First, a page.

Category Archives: apps

French app: Memrise

Memrise is an app designed to help learn all sorts of things. Languages, art, math, even standardized tests.

I’ve been checking out the French section, and it’s not bad.

Memrise uses mnemonics (memory aids) to help you remember words and phrases.

“Je voudrais du café, s’il vous plaît.”

is one of the first sentences you’ll encounter. Very helpful for coffee drinkers like myself, and I love the politeness of “I would like, please” as opposed to “I want.” However, this is for purchasing a quantity of coffee. If I’d like a cuppa, I’d be better off saying “Je voudrais un café.”

The mnemonic is “voodoo ray” for voudrais. While it helped stick the word in my mind, it is not even close to an accurate pronunciation. So that’s a downside. Pronunciation is not my strong suit, so I don’t need any help when it comes to Americanizing the sounds.

I might check out Memrise’s other courses. 20th century Modern Art looks promising.

A question for French friends
Memrise translates “Je parle français” as “I can speak French.” Is it correct? Or is there a better way to say “I can” (I thought this would be translated simply as “I speak french”)?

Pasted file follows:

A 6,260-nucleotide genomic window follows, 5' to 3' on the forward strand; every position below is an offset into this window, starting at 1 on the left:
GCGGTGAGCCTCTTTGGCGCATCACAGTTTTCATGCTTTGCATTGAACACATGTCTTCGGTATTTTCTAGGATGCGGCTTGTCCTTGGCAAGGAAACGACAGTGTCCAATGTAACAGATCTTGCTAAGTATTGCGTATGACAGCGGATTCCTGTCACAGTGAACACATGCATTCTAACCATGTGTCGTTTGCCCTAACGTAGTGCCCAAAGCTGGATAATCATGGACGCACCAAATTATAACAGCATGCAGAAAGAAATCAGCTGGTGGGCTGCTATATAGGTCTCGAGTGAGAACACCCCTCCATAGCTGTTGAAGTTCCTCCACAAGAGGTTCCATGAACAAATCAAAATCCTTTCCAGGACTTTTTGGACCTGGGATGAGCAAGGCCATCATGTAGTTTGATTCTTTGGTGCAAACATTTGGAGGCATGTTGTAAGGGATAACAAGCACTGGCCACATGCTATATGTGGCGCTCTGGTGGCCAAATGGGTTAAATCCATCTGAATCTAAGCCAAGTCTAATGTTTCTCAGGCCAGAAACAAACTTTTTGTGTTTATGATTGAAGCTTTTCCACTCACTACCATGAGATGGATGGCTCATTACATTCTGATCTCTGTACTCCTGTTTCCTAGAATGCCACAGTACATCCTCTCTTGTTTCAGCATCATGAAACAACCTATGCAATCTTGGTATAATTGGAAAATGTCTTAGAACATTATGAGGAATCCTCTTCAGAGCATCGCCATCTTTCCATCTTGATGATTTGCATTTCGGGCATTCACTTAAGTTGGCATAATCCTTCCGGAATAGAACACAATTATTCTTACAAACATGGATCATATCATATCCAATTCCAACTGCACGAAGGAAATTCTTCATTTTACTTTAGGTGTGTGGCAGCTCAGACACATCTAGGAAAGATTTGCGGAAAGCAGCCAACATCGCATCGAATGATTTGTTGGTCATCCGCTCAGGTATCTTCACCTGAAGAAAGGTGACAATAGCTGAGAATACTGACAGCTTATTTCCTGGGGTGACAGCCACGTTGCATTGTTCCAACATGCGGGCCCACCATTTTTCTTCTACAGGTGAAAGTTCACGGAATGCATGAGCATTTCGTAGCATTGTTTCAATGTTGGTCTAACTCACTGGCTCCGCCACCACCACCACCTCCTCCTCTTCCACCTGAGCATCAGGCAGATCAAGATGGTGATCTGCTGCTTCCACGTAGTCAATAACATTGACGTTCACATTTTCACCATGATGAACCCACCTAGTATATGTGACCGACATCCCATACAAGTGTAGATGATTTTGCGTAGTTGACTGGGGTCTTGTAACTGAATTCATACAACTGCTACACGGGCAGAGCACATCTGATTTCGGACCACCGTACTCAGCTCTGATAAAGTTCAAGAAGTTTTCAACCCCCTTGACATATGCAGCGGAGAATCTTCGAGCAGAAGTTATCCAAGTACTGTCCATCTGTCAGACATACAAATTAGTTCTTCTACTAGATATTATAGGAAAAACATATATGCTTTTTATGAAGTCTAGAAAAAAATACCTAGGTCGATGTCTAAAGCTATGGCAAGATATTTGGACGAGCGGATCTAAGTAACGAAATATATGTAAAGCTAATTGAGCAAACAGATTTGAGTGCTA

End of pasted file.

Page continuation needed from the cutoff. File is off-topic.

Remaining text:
Duolingo: French


Duolingo is a cool website and app for learning several common foreign languages. Henri and I use it for French, but perhaps German, Italian and Portuguese are in our future!

Each lesson covers a few words. You translate from English to French, then French to English. You choose photos that correspond to words. You even get to speak into the microphone and have your pronunciation trashed assessed.

This is a great French app to start out with: easy to navigate, fun, and it gets you reading, writing, listening and speaking in equal measure.

Coach duolingoIt’s like playing a game. A little green owl coaches you. He sends emails or push notifications to remind you to stay on track. You collect gems called lingots as you progress through the lessons, which you can use to buy fun things. Formal attire for Coach? Mais oui. You can challenge friends to learn along with you and “compete” with each other. And there’s cool trumpet music to celebrate each time you complete a section.

My kids (ages 4 to 12) love it.

My favorite sentence so far is:
Je suis une femme, et tu est un garçon.
I am a woman, and you are a boy.

Note: There have been a couple of instances where the definitions given for a word are incorrect. La soupe in French is “the soup.” (Surprise!)